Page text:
Write and Run the Tests for the Models

Write the tests and initially run them to see them fail.

One of the greatest benefits of developing an application using the TDD approach is that it forces us to think and have a general sense of what we’re building. Here are the main features we aim to develop for the e-library application:

  • We’ll only have a single page that showcases all the books in the catalog. We’ll also have a form that enables users to add books to the database.
  • The fields for the Catalogue model will include the following:
    • title, which is string.
    • ISBN, which is a string.
    • author, which is a string.
    • price, which is a decimal.
    • availability, which is a string.

There are several ways of beginning an application once the project has been configured. For this project, we start from the models so we can interact with the database. After this, we move straight to the URLs for our project and application. Next, we move to the forms. Finally, we end with the template and the logic of the application, which will be the views in the case of Django.

The tests.py file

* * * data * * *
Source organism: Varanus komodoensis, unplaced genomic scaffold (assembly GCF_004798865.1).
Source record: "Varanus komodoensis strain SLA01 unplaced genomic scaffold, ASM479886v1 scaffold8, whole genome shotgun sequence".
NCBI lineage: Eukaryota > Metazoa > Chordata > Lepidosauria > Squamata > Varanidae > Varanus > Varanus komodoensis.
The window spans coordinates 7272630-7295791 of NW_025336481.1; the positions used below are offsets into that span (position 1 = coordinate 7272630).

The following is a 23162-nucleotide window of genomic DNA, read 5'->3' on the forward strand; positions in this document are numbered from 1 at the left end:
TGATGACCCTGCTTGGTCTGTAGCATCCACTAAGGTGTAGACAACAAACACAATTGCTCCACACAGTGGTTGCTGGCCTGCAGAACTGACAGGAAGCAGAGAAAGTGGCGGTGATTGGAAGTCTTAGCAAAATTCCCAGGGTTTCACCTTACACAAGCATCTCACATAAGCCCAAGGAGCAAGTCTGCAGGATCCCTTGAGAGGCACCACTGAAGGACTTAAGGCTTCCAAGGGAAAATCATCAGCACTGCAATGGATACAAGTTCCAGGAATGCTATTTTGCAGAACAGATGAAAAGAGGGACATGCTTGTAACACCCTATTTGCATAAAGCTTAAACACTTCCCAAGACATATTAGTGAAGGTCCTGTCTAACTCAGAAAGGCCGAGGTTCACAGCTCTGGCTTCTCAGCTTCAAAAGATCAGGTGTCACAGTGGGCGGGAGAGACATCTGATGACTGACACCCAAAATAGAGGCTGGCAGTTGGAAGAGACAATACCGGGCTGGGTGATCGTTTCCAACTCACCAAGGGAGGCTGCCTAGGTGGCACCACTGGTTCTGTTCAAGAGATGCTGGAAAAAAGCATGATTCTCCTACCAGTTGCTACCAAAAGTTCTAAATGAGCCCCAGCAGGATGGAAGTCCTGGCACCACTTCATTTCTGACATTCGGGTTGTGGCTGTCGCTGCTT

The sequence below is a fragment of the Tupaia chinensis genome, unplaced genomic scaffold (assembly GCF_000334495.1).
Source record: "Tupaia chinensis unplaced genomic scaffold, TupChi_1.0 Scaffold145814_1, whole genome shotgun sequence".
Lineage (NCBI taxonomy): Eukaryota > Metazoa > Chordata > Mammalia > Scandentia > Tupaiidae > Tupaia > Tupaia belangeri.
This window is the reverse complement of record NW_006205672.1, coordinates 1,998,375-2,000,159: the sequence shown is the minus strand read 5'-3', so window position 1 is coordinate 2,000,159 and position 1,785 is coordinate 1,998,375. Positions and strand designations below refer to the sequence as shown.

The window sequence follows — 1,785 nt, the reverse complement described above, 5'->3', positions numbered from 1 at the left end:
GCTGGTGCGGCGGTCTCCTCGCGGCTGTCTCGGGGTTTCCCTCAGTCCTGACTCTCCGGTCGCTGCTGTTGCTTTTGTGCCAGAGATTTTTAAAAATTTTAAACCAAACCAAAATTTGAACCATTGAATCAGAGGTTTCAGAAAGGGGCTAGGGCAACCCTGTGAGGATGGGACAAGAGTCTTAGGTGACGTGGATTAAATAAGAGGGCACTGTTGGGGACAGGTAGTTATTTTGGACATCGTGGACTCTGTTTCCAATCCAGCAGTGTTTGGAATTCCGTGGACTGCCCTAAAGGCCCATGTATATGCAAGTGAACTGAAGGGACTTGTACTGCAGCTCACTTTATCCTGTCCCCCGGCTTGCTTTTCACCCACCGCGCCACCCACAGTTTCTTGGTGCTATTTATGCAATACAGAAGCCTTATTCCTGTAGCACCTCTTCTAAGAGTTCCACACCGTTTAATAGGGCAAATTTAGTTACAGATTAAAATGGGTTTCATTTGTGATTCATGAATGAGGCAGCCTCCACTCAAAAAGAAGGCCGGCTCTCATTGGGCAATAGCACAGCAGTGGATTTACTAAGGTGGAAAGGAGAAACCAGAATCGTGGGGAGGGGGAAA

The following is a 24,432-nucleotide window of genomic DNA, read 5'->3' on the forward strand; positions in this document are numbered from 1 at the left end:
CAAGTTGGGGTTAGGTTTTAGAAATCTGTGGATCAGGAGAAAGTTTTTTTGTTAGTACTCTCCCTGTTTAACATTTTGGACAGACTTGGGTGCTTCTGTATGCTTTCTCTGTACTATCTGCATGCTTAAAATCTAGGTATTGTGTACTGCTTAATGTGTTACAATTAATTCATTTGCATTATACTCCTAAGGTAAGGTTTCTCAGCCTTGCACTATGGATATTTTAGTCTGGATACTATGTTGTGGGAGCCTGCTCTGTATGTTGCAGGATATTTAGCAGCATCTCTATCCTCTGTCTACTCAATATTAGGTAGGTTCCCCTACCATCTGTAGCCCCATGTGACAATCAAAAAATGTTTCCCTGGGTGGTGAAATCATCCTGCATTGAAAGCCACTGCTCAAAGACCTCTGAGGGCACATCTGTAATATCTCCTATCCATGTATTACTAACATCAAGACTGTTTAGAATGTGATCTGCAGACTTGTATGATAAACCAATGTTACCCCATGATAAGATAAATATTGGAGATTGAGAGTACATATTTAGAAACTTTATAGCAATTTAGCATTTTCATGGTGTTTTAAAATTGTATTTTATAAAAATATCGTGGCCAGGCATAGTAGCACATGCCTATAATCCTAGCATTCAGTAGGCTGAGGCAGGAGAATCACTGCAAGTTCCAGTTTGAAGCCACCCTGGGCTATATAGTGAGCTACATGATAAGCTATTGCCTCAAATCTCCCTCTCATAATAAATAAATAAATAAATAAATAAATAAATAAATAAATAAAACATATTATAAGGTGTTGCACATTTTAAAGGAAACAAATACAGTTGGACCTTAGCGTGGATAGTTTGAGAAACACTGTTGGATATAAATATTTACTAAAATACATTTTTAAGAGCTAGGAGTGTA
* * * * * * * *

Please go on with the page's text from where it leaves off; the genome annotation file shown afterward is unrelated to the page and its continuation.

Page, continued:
Any time we create a new Django application, we have access to a file called tests.py. This is the fastest and easiest way to write tests for our application. However, as the project grows, we can even decentralize the test file further in the following way:

  • test_models.py
  • test_forms.py
  • test_urls.py
  • test_views.py

All tests for the models will reside in the test_models.py file, while the tests for the forms will reside in the test_forms.py file, and so on.

The complete test for our models

Our model requires a database interaction for it to be tested. Therefore, we use the TestCase class instead of the SimpleTestCase class.

Here’s the complete code in continuation of the project:

Get hands-on with 1200+ tech skills courses.